Political polarisation gnaws at American democracy from within as mutual intolerance has drastically increased in the United States.
More troubling was that these political disputes had translated into personal vitriol, not only towards the politicians across the aisle but also with fellow citizens who voted differently. While 70 percent of Democrats found Republicans to be “close-minded,” nearly 50 percent of Republicans found the former to be “lazy,” “immoral,” or “dishonest.” This shrinking middle ground was manifesting itself locally: “Of the nation’s 3,113 counties (or county equivalents), just 303 were decided by single-digit margins—less than 10 percent. In contrast, 1,096 counties fit that description in 1992.” This change confirmed that “America’s political fabric, geographically, was tearing apart.” Moreover, this bias had bled over into traditionally non-political arenas as well, such as students’ choice of roommates. It was not disagreement; it was mutual intolerance.
Consistently close elections in a two-party system is a strong indicator of increased division, as it suggests that the electorate is unable to reach consensus or is largely unable to be swayed towards those of opposite political affiliation.
Originalism, an ideology generally adhered to by conservative Supreme Court judges, is the idea that a text in law, the US Constitution here, should be interpreted and followed as it was intended to be followed at the time it was introduced. In this case, the tradition was largely established by people who did not care for widespread democracy. The electoral college was conceived as “a kind of review board, a group of elite lawmakers and men of property would elect the president, rejecting the people’s choice if necessary, to avoid the ‘excesses of democracy.”
The electoral college was conceived as “a kind of review board, a group of elite lawmakers and men of property would elect the president, rejecting the people’s choice if necessary, to avoid the ‘excesses of democracy.”
At the moment, Democrats champion the populous areas while Republicans champion the less populous ones. Over time, who the parties represent may change, as has happened in the past. However, what has not changed is that those in more populous areas are afforded fewer rights as individuals than those who live in less populous ones. Additionally, as long as they have been afforded the rights of citizenship, minorities have disproportionately occupied populous land, while white people have disproportionately occupied less populous land. As demographic shifts increase the influence of the largely non-white-backed Democratic Party, the Republican Party, “increasingly seeing the appeal of minority rule,” has, with the approval of their disproportionately white voter base, used “their institutional leg up to try and take steps—such a s enacting voting restrictions, but also attempting to undermine the results of popular elections—that entrench their advantage even more solidly.” Ultimately, one side has learnt that they can win and keep power without engaging with the majority of the country; the other side, understandably, views their rivals as an existential threat to democracy itself. So why is America polarised? It is because it has little incentive not to be. Today, questioning the significance of democracy has become mainstream. However, a successful defence of democracy for those in more populated areas and, for now, the Democratic Party necessitates understanding the reality on the ground. The only way Democrats can win power to enact meaningful change is by achieving a broad consensus, and to achieve that, they will require understanding, patience, and empathy. More importantly, they will require a willingness to engage with the population beyond their voter base rather than gatekeep and dismiss. While democracy is not infallible, history is witness to it being the most reliable form of global governance. As Winston Churchill once famously said, “Many forms of Government have been tried, and will be tried in this world of sin and woe. No one pretends that democracy is perfect or all-wise. Indeed, it has been said that democracy is the worst form of Government except for all those other forms that have been tried from time to time.”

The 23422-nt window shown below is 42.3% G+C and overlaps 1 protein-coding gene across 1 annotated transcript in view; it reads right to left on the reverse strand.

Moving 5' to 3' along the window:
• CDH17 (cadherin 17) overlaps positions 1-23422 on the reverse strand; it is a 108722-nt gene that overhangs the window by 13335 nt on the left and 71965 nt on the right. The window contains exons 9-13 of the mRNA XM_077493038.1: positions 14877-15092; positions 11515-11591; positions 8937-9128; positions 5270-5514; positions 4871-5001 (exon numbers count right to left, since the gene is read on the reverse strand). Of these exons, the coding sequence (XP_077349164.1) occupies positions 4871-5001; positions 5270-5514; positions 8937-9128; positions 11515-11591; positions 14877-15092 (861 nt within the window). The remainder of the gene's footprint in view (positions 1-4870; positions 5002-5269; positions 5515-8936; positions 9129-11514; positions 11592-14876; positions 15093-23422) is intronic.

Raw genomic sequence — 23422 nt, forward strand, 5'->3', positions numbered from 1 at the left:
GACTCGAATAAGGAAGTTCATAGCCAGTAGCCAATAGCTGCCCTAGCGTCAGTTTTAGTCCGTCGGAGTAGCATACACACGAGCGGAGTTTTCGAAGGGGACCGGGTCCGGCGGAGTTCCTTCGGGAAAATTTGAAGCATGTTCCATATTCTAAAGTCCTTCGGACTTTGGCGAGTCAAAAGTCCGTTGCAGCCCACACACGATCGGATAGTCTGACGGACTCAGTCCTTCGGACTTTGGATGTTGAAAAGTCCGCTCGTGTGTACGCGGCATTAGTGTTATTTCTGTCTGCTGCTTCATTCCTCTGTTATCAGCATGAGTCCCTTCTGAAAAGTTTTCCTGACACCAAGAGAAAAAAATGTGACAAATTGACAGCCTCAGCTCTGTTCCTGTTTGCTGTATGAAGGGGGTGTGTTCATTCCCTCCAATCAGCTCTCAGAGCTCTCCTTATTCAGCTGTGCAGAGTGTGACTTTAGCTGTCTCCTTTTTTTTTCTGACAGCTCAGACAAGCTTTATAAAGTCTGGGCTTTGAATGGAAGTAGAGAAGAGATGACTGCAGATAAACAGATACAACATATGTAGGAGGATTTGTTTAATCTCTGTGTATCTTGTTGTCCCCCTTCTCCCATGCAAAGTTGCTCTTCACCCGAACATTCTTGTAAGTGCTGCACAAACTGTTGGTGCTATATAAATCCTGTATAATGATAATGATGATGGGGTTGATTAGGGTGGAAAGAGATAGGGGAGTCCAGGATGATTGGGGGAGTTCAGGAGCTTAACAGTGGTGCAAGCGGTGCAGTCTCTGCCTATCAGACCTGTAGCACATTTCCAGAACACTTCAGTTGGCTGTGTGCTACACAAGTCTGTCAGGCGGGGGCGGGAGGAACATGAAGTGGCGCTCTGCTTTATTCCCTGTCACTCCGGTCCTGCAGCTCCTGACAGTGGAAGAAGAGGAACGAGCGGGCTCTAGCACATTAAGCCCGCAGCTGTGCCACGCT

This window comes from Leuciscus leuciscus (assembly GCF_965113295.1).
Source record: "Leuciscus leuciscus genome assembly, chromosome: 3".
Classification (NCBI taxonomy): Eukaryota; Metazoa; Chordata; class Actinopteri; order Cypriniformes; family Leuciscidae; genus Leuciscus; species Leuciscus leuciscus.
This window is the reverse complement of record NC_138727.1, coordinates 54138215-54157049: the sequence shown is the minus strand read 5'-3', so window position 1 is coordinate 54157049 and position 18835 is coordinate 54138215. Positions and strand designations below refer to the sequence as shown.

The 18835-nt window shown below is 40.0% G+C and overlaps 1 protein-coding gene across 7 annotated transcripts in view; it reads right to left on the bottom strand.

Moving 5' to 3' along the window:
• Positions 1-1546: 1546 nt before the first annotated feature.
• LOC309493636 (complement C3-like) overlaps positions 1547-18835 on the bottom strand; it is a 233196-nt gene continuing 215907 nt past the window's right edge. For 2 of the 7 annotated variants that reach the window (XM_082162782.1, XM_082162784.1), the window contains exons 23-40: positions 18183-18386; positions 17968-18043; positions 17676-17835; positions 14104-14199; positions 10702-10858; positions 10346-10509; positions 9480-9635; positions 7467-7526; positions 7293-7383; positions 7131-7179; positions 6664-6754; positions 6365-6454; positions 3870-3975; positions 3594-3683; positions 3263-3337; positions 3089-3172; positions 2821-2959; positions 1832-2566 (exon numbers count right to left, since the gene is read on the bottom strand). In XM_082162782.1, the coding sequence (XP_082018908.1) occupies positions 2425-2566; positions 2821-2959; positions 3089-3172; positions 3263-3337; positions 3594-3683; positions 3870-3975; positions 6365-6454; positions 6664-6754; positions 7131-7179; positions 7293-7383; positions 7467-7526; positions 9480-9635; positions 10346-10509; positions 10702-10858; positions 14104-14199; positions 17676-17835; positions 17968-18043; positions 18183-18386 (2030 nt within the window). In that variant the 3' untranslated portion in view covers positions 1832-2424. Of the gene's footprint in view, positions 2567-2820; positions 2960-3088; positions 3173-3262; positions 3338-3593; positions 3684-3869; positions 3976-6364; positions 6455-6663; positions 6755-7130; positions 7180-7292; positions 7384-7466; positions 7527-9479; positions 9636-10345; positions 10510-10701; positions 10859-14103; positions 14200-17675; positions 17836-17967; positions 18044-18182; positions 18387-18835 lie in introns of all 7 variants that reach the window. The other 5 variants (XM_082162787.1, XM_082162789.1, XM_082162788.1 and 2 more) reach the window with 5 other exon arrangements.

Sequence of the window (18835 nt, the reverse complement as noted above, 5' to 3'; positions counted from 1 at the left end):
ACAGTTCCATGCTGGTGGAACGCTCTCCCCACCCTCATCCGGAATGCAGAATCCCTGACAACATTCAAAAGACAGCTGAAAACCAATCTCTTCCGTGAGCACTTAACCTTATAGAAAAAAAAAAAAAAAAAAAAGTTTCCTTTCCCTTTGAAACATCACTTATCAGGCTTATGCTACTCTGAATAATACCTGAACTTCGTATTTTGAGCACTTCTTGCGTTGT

The only way Democrats can win power to enact meaningful change is by achieving a broad consensus, and to achieve that, they will require understanding, patience, and empathy.
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Karun Sagar is a multi-media creator who recently graduated from Sarah Lawrence College and is currently working in the New York State education system.Read More +